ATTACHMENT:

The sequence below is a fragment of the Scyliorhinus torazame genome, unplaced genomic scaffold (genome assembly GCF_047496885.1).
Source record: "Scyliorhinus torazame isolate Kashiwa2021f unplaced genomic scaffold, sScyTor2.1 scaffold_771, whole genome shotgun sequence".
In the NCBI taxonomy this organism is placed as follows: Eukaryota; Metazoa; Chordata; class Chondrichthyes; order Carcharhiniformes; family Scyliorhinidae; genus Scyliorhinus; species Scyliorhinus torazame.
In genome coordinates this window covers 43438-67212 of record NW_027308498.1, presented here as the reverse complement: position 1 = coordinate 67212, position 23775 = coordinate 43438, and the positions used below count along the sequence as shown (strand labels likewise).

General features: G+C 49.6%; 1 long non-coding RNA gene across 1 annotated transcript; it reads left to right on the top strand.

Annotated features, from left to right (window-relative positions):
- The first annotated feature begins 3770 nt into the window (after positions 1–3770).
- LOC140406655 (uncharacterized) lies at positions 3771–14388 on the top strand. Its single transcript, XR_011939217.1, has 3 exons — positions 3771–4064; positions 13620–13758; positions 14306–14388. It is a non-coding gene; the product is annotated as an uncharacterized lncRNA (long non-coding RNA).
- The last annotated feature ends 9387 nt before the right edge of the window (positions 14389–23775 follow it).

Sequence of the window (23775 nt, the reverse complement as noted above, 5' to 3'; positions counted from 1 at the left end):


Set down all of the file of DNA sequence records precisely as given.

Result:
The sequence below is a fragment of the Scyliorhinus torazame genome, unplaced genomic scaffold (genome assembly GCF_047496885.1).
Source record: "Scyliorhinus torazame isolate Kashiwa2021f unplaced genomic scaffold, sScyTor2.1 scaffold_771, whole genome shotgun sequence".
In the NCBI taxonomy this organism is placed as follows: Eukaryota; Metazoa; Chordata; class Chondrichthyes; order Carcharhiniformes; family Scyliorhinidae; genus Scyliorhinus; species Scyliorhinus torazame.
In genome coordinates this window covers 43438-67212 of record NW_027308498.1, presented here as the reverse complement: position 1 = coordinate 67212, position 23775 = coordinate 43438, and the positions used below count along the sequence as shown (strand labels likewise).

General features: G+C 49.6%; 1 long non-coding RNA gene across 1 annotated transcript; it reads left to right on the top strand.

Annotated features, from left to right (window-relative positions):
- The first annotated feature begins 3770 nt into the window (after positions 1–3770).
- LOC140406655 (uncharacterized) lies at positions 3771–14388 on the top strand. Its single transcript, XR_011939217.1, has 3 exons — positions 3771–4064; positions 13620–13758; positions 14306–14388. It is a non-coding gene; the product is annotated as an uncharacterized lncRNA (long non-coding RNA).
- The last annotated feature ends 9387 nt before the right edge of the window (positions 14389–23775 follow it).

Sequence of the window (23775 nt, the reverse complement as noted above, 5' to 3'; positions counted from 1 at the left end):